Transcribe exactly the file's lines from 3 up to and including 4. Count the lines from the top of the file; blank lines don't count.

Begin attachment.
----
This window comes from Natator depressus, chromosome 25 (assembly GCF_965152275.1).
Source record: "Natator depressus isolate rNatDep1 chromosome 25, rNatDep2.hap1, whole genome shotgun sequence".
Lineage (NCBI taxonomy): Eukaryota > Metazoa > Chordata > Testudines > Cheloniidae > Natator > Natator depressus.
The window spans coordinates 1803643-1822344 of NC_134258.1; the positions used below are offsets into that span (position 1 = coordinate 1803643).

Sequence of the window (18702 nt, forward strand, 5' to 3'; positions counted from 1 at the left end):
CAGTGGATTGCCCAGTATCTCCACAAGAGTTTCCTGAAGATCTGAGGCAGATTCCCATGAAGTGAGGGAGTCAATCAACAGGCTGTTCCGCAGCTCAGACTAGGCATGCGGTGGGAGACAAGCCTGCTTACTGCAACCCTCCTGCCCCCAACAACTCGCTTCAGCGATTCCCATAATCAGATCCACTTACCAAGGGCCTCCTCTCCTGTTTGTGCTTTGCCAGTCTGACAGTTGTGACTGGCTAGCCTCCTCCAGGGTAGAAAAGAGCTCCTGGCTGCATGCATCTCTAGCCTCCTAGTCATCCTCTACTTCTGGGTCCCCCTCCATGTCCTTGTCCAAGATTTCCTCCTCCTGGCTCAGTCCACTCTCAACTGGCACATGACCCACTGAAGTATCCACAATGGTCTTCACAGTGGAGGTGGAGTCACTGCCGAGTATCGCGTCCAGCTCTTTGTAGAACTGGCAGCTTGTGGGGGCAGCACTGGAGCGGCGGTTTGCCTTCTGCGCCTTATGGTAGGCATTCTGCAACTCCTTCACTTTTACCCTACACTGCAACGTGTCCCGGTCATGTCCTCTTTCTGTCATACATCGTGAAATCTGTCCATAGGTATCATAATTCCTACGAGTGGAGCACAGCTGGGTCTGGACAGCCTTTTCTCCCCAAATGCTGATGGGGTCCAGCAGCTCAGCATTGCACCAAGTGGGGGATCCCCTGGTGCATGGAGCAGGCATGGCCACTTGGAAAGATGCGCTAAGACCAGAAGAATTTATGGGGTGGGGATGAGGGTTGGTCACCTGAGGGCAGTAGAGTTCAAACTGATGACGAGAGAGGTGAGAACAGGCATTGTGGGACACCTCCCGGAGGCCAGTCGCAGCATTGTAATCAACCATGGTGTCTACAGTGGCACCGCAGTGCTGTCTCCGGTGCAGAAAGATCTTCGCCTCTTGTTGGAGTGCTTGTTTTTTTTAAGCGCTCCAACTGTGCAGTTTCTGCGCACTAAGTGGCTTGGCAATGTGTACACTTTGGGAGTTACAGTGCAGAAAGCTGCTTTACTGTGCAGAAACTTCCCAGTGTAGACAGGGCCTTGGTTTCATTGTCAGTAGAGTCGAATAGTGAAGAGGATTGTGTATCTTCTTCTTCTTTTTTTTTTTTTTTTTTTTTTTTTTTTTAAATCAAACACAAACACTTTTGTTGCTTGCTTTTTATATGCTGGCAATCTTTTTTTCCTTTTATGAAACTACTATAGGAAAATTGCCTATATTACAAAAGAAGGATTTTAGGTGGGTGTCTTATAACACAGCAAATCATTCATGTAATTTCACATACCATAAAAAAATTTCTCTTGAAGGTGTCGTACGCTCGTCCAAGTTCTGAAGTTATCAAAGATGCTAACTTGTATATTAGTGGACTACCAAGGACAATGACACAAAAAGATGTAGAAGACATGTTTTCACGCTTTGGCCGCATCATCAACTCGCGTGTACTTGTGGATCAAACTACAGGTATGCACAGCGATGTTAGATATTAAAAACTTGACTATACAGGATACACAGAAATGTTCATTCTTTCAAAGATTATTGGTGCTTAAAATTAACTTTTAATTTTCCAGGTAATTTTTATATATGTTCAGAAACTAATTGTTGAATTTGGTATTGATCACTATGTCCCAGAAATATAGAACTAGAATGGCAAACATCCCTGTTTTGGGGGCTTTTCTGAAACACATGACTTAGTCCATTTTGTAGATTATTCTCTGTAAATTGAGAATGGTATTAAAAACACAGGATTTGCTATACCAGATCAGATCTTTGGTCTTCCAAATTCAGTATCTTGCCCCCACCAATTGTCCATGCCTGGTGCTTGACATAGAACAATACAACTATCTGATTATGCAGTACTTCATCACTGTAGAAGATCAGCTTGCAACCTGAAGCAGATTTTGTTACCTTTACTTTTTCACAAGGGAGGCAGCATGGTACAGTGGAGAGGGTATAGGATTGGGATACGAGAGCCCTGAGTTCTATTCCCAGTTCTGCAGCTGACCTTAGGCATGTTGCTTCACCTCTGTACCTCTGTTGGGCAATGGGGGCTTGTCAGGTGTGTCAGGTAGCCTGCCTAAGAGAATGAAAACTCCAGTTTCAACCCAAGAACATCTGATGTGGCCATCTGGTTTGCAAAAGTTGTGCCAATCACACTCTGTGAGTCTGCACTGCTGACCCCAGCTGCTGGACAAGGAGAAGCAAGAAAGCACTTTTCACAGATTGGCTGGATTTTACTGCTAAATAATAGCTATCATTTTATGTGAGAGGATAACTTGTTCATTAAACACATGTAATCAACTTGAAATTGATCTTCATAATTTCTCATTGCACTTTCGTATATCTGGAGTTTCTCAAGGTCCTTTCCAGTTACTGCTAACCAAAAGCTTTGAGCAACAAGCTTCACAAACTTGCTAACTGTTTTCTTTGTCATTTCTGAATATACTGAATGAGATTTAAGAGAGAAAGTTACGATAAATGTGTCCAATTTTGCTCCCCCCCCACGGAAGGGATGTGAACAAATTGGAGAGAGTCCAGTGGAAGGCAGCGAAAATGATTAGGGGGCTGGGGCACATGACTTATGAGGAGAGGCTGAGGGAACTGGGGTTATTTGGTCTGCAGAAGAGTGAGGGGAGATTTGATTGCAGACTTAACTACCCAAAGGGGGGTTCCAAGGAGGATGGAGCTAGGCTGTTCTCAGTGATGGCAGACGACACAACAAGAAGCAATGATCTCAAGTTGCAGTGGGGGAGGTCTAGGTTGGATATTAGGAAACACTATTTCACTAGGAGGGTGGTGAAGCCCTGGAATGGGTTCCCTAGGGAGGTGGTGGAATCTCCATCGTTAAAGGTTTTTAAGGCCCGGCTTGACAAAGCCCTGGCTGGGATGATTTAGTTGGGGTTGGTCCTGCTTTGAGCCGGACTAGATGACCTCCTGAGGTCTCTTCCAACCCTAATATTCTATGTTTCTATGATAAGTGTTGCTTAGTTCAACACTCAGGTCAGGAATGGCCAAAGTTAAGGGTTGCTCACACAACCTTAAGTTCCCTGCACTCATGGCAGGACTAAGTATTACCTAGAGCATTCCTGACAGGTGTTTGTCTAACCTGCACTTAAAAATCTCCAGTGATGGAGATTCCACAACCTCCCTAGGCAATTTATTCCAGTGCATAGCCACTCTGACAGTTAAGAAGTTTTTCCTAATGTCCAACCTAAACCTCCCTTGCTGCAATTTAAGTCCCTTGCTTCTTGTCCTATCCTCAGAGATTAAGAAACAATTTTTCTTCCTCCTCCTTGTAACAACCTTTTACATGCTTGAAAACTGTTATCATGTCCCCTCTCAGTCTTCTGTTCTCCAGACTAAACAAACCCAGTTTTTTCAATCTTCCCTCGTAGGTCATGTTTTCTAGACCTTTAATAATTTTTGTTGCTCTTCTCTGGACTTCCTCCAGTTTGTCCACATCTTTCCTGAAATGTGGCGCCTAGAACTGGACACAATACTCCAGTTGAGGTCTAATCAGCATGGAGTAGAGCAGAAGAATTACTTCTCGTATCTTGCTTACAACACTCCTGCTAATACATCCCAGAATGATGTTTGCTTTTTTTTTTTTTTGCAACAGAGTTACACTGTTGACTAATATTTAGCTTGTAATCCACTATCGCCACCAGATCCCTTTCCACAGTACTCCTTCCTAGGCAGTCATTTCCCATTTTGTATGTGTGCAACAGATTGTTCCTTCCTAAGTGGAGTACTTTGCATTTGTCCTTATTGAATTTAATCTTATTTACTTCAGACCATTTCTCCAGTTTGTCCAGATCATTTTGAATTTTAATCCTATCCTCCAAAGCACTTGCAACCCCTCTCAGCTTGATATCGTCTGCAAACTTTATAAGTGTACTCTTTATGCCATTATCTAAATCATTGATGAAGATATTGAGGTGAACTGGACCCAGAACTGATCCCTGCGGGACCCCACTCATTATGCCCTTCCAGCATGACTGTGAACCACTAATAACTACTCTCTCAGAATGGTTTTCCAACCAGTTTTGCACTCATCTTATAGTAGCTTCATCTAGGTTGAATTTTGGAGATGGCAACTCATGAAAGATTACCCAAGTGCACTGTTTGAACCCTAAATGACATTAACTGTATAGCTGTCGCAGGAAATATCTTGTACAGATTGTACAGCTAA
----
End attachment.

Lineage (NCBI taxonomy): Eukaryota > Metazoa > Chordata > Testudines > Cheloniidae > Natator > Natator depressus.
The window spans coordinates 1803643-1822344 of NC_134258.1; the positions used below are offsets into that span (position 1 = coordinate 1803643).